Less common findings of Cri du chat syndrome are the development of a rupture in the lower abdominal (inguinal hernia) support tissue that allows a portion of the intestines to protrude, the passage or backflow of the contents of the stomach or small intestine into the esophagus, abnormalities of the kidney and urinary tract, respiratory distress. . Abnormal bending or bending of a finger towards the fourth finger may occur in the fingers and toes. In addition, structural anomalies of the clubfoot and sound box (larynx) can be seen. In some cases, close-sightedness and cataract may develop. Early whitening of hair has also been reported. Some people may develop recurrent respiratory and intestinal infections. In affected male infants, the testes cannot descend to the scrotum and the urine opening can be placed under the penis. Also,
Cri du Chat Reasons
Cri du chat syndrome is a chromosomal disease caused by a partial deletion of varying length of the short arm (p) of chromosome 5. Pairs of human chromosomes are numbered 1 to 22 and are an additional pair of 23 sex chromosomes including one X and one Y chromosome in men and two X chromosomes in women. Each chromosome has a short arm marked p and a long arm marked q.
Chromosomes are also divided into several numbered groups. For example, chromosome 5p15.3 relates to band 15 on the short arm of chromosome 5. The numbered bands indicate the position of thousands of genes on each chromosome. In individuals with Cri du chat syndrome, the extent and severity of the associated symptoms and findings may vary depending on the exact length or location of the deleted portion of chromosome 5p. Researchers have determined that certain symptoms may be associated with specific sites in the short arm of chromosome 5. Researchers have identified several genes that are believed to play a role in the development of cri du chat syndrome. The telomerase reverse transcriptase 13.33 (5p13.33) gene is located on the short arm of chromosome 5 and the semaphore F gene at 5p15.2 may contribute to various properties. Deletion of the D-catenin gene at 5p15.2, Since this protein is expressed in early neuronal development, it is associated with more severe mental disability. If researchers can connect certain sets of signs and symptoms to deletion of chromosome 5p, it can greatly assist in diagnosis and prognosis.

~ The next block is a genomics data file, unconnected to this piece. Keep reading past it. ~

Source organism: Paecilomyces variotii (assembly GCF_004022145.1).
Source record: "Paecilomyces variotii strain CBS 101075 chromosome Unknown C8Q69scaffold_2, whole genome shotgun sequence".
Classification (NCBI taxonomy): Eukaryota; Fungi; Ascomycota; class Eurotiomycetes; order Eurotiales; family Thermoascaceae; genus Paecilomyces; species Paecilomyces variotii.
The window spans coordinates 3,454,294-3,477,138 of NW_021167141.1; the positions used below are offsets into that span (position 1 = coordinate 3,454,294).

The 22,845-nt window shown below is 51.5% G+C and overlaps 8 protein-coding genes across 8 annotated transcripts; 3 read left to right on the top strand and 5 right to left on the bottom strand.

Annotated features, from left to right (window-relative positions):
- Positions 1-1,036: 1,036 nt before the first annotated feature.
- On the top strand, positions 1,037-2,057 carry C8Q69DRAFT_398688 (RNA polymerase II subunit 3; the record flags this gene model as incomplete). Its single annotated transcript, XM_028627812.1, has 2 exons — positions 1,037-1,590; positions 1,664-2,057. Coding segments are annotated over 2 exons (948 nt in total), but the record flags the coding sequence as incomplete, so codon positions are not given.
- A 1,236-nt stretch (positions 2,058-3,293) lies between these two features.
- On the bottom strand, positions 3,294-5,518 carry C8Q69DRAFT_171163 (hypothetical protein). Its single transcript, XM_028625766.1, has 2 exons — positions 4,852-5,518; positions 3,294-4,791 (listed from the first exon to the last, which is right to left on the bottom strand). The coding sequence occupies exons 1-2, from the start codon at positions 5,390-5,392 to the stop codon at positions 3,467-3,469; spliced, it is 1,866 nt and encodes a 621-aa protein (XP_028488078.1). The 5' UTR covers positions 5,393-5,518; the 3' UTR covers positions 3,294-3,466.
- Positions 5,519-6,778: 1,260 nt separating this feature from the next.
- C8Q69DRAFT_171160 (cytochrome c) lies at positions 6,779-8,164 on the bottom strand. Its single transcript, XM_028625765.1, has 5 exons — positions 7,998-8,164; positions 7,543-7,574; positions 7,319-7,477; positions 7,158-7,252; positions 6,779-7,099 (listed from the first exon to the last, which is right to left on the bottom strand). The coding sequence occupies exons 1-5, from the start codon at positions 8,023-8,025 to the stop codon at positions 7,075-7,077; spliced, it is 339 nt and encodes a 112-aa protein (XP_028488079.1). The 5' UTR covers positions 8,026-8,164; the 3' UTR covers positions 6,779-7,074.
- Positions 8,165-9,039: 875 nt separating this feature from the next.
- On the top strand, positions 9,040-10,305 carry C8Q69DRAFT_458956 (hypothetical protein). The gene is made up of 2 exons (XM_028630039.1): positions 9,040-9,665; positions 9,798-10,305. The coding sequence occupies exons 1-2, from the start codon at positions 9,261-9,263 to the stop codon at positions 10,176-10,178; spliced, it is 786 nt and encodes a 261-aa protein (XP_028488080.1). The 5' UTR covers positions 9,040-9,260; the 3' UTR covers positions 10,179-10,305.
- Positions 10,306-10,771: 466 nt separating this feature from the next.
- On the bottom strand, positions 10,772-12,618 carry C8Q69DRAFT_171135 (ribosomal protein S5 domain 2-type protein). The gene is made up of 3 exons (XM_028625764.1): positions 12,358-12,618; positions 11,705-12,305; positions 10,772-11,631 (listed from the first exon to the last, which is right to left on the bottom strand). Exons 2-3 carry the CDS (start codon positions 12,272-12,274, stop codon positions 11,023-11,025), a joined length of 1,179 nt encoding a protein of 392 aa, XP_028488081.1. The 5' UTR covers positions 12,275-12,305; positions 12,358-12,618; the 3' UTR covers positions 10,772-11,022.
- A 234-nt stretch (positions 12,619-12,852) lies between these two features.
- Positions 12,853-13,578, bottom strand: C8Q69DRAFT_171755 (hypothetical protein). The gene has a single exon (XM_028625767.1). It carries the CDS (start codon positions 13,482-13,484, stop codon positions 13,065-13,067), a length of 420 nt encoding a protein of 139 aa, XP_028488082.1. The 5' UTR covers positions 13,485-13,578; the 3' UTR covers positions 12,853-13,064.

Most cases of cri du chat syndrome occur spontaneously in embryonic development for very early unknown reasons. Most deletions (80-90%) are of origin, ie they occur as part of sperm formation. Parents of a child with a de novo deletion usually have normal chromosomes, and the risk of having another child with chromosomal abnormalities is relatively low.
In about 10-15 percent of cases, cri du chat syndrome can result from a balanced translocation that includes the 5p chromosome and another chromosome or chromosome. Translocations occur when certain chromosome regions are broken and rearranged, causing genetic material and a modified set of chromosomes to shift. Such translocations may occur spontaneously for unknown reasons or may be transmitted by a parent who is the carrier of such a balanced translocation. A balanced displacement consists of a modified but balanced group of chromosomes and is generally harmless to the carrier. Such a chromosomal rearrangement, however, may be associated with an increased risk of abnormal chromosomal development in the offspring of the carrier. Chromosomal analysis,
Cri du chat syndrome affects women more often than men. Its incidence ranges from 1-15,000 to 50,000 live births. Some cases of cri du chat syndrome may not be diagnosed by making it difficult to determine the actual frequency of this disease in the general population.